The overall gauge of the largest 100 digital assets fell by about 5% over the past week, according to data compiled by Bloomberg.

This represents the worst decline since April and highlights the growing concerns among investors regarding the future of digital currencies.

A key factor contributing to this downturn is the cooling demand for Bitcoin exchange-traded funds (ETFs).

Over the past six days, U.S. Bitcoin ETFs have experienced a consistent outflow of funds, undermining the confidence of investors who were hoping for a steady influx of capital into these investment vehicles.

This has compounded the already existing uncertainties surrounding the cryptocurrency market.

Adding to the market’s woes is the prevailing uncertainty over the Federal Reserve’s monetary policy.

Speculation about the Fed’s ability to cut interest rates from their current two-decade high has created a cloud of doubt over the entire financial market, including cryptocurrencies.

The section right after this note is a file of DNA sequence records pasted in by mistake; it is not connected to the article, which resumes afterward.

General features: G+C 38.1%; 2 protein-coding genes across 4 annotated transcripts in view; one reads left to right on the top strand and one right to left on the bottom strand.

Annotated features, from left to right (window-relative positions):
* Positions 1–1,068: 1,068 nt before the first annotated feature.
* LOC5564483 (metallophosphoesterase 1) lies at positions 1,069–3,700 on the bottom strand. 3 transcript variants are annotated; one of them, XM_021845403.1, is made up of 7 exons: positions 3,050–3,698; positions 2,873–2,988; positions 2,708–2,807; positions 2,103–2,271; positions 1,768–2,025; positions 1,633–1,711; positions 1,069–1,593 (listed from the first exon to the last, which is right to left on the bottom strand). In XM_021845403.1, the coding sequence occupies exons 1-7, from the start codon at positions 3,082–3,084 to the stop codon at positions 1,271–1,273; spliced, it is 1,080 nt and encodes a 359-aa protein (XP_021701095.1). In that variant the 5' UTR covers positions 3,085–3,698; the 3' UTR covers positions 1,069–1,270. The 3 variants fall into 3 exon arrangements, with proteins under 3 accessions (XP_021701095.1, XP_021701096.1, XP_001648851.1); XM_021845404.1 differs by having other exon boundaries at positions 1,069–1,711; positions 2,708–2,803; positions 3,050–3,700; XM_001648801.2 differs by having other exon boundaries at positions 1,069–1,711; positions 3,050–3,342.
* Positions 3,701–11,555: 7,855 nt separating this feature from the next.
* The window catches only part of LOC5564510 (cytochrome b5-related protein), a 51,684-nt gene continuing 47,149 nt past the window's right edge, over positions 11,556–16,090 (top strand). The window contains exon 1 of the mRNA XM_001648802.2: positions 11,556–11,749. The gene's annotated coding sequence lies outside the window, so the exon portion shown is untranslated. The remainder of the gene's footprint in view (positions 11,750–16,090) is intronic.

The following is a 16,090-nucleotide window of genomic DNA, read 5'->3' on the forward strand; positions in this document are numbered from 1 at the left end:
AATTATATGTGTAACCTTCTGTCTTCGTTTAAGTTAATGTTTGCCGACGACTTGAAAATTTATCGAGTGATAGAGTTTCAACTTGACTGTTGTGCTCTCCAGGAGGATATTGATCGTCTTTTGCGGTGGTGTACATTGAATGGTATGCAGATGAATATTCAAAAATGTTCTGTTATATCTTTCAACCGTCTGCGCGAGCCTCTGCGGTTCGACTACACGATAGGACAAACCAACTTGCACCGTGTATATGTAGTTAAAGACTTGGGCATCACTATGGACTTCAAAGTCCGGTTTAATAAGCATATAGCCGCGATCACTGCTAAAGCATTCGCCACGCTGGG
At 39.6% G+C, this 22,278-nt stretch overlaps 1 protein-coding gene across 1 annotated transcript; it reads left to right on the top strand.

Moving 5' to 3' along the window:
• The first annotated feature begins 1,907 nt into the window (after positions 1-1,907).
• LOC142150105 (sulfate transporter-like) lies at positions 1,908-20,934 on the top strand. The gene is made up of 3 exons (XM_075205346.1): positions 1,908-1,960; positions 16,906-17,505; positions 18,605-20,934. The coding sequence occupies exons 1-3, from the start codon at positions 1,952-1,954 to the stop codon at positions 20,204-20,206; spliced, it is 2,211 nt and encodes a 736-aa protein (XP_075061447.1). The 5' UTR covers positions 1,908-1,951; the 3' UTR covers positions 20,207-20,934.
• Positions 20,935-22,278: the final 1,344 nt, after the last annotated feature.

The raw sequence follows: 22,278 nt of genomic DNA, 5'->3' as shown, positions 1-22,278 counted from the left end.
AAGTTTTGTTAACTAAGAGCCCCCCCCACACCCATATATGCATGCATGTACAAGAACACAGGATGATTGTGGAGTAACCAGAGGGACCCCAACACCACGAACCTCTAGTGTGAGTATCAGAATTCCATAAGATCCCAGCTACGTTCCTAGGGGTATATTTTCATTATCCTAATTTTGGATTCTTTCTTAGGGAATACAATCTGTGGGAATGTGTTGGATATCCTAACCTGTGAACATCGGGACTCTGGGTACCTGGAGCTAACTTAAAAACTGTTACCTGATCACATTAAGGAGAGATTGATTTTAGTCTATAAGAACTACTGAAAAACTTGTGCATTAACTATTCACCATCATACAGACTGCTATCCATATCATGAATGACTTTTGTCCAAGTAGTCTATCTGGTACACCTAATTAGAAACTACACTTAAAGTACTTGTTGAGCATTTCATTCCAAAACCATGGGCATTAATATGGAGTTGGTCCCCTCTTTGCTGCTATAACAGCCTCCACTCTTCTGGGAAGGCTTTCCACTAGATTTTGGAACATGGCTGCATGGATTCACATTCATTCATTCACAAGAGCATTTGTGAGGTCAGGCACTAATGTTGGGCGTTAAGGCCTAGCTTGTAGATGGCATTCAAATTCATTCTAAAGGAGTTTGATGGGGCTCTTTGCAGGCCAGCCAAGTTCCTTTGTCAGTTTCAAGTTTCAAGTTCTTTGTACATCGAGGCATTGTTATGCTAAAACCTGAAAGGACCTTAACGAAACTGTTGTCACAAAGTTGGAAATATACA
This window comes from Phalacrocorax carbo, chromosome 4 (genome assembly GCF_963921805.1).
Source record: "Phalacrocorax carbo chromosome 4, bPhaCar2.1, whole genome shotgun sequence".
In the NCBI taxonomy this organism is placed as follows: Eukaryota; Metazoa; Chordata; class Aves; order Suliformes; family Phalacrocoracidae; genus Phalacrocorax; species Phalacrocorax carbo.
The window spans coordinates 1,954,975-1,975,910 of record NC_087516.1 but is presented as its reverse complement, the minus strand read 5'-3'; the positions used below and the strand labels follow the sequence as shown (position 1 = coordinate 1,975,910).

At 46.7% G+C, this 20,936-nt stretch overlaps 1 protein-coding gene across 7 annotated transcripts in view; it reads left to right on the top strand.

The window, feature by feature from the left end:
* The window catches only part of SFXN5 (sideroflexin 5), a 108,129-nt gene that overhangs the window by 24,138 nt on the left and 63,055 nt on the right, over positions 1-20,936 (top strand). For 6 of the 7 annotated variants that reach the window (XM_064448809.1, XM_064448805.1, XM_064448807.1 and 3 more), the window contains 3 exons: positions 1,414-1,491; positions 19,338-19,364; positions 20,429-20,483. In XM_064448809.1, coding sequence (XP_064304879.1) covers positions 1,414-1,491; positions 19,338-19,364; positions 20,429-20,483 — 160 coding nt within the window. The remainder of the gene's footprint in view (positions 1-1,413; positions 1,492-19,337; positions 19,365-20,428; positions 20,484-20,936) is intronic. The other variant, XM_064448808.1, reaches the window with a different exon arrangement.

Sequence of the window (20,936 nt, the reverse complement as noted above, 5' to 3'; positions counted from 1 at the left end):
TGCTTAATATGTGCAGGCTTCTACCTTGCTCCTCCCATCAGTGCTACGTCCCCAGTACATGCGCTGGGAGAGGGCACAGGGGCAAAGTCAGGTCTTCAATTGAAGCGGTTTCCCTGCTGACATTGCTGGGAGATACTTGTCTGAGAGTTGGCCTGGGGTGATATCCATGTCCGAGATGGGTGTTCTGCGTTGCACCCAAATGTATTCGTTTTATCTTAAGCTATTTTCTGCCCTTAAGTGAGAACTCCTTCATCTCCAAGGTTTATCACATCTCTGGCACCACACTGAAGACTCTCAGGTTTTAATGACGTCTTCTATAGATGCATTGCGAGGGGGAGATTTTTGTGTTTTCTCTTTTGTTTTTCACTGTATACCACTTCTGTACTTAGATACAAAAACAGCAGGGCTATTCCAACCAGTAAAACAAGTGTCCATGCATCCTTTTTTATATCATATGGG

Analysts suggest that this uncertainty is dampening broader risk appetite, with investors becoming increasingly cautious about their investments in volatile assets like Bitcoin.

David Lawant, the head of research at FalconX, noted that the current crypto market dynamic is “characterized by low volatility, soft volumes, and order books getting unbalanced when prices start to move to the edges of their range.”

This imbalance has made the market more susceptible to sharp declines, as seen in the recent slump.

The declines in other major cryptocurrencies are also noteworthy. Ether and Solana have experienced their longest streaks of weekly declines since last year and 2022, respectively.

This comes despite preparations by fund companies to launch the first U.S. ETFs that invest directly in Ether, the second-ranked crypto asset. Solana, once a favorite among digital-asset hedge funds, has also seen significant drops.

Bitcoin, which hit a record high of $73,798 in March, is now trailing behind traditional assets such as stocks, bonds, and gold this quarter.

Analysts are now focusing on the 200-day moving average, currently at around $57,500, as a potential zone of support for Bitcoin’s price.

Tony Sycamore, a market analyst at IG Australia Pty, suggests that this level could provide some stability in the coming weeks.

As the cryptocurrency market navigates through these challenges, investors and analysts alike are keeping a close watch on any developments that could influence the market’s direction.

For now, the sentiment remains cautious, with many waiting to see if the recent declines will continue or if a recovery is on the horizon.